Xbox Boss Talks About A Netflix For Games, "Upping" First-Party Investment
"I want to make sure both narrative-driven single-player games and service-based games have the opportunity to succeed."
Xbox boss Phil Spencer has shared new insight into the future of Microsoft's gaming business. As part of a broad-ranging interview with The Guardian, he touches on providing better support for things like the platform's first-party lineup, story-driven narrative games, and smaller developers interested in creating service-based games.
Spencer spoke about the success of the games-as-a-service model, where games like Destiny are supported over the long-term rather than being released as a title that's never updated or expanded. This in turn led to the subject of single-player, story-based games and how they don't necessarily lend themselves to that model, which could lead to a decline in how often we see them.
"I've looked at things like Netflix and HBO, where great content has been created because there's this subscription model. [Xbox first-party publishing GM] Shannon Loftis and I are thinking a lot about, well, could we put story-based games into the Xbox Game Pass business model because you have a subscription going? It would mean you wouldn't have to deliver the whole game in one month; you could develop and deliver the game as it goes."
Spencer has expressed a similar sentiment before, but Microsoft still has not announced any formal plans to release original games through Game Pass. The service's alpha ends tomorrow, with a full launch set to follow sometime this spring.
"The audience for those big story-driven games... I won't say it isn't as large, but they're not as consistent," Spencer said. "You'll have things like Zelda or Horizon Zero Dawn that'll come out, and they'll do really well, but they don't have the same impact that they used to have, because the big service-based games are capturing such a large amount of the audience. Sony's first-party studios do a lot of these games, and they're good at them, but outside of that, it's difficult--they're become more rare; it's a difficult business decision for those teams, you're fighting into more headwind."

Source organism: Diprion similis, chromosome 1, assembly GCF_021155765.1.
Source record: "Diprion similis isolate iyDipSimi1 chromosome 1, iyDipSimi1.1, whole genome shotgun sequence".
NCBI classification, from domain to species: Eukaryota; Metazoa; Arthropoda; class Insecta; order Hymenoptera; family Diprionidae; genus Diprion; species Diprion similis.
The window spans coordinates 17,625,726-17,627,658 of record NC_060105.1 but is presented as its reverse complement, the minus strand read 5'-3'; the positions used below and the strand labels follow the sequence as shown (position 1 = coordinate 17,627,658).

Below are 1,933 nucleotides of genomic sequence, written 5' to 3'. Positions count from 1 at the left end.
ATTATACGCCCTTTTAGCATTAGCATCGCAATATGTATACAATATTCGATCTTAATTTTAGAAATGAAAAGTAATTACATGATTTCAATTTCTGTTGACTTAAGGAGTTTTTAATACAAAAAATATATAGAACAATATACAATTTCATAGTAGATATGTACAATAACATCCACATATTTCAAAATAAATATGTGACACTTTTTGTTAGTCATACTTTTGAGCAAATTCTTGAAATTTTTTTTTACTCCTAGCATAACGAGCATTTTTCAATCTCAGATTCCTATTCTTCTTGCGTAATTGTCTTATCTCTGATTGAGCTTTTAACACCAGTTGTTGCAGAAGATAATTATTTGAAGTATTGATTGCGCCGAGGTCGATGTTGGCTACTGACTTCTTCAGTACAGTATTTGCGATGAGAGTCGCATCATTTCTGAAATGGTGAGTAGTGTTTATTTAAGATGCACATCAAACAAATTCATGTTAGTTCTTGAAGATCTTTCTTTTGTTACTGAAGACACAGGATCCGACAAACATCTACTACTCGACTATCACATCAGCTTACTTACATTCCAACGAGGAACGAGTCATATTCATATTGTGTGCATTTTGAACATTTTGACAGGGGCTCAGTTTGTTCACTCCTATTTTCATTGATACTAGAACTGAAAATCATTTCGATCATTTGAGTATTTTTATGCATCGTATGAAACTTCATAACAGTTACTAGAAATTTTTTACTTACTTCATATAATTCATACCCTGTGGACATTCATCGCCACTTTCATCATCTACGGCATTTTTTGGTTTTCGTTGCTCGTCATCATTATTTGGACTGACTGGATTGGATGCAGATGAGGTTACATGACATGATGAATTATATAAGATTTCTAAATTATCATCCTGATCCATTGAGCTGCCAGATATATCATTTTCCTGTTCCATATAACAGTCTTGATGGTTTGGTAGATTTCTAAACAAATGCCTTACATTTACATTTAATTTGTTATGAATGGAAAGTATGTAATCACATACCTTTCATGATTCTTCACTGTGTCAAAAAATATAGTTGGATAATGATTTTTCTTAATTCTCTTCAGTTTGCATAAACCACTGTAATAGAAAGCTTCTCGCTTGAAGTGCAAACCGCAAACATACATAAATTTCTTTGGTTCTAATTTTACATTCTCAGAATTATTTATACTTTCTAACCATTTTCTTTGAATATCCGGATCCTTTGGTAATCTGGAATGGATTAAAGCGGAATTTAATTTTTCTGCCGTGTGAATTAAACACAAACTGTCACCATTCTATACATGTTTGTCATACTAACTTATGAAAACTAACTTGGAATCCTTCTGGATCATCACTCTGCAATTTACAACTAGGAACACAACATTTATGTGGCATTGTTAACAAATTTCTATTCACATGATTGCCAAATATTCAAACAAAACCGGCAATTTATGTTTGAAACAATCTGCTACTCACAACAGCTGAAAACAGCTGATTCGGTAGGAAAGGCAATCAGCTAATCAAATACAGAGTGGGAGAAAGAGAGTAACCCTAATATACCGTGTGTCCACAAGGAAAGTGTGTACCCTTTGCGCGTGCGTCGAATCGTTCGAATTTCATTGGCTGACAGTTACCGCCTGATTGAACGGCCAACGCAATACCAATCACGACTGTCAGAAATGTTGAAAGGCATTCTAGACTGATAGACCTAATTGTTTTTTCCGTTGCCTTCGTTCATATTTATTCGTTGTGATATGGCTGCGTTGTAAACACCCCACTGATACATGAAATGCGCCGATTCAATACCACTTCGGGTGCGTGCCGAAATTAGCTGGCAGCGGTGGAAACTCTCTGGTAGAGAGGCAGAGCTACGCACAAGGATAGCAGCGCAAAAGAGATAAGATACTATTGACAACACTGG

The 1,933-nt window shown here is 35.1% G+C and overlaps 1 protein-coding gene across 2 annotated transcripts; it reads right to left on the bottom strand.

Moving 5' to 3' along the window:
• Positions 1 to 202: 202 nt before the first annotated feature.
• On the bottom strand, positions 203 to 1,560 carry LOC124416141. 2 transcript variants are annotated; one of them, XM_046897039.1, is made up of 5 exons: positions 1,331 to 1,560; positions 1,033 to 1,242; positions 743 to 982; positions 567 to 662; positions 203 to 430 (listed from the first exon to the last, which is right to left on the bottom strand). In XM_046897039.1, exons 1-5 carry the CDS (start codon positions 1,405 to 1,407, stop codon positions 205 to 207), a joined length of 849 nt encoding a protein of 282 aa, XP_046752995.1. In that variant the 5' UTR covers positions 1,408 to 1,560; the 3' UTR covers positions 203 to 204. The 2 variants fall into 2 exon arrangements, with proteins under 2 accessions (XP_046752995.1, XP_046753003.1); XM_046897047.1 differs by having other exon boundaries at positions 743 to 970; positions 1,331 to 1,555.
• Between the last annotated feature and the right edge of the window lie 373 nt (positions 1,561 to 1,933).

Citing his own enjoyment of games like Inside and Thimbleweed Park, he said, "As an industry, I want to make sure both narrative-driven single-player games and service-based games have the opportunity to succeed. I think that's critical for us."
Also in the Guardian interview, Spencer acknowledged criticism of Microsoft's first-party games lineup, stating, "Right now the focus is really on the content that we're building. I know I get some community pushback on our first-party [slate], and what position we're in, and I want to say to people: that same level of commitment you felt from myself and from the team as we've evolved platform over the last three years--as we've evolved service over the last three years, as we've evolved and innovated hardware over the last three years--is going on with our first party. I don't want to go and pre-announce a bunch of things, but we are upping our investment, there's no doubt about that."
You can read the full interview over at The Guardian.
Besides Game Pass, one big launch Microsoft has coming up this year is that of Project Scorpio. We recently learned the final specs of the souped-up Xbox One console and got a look at the kind of visual improvements it may bring.
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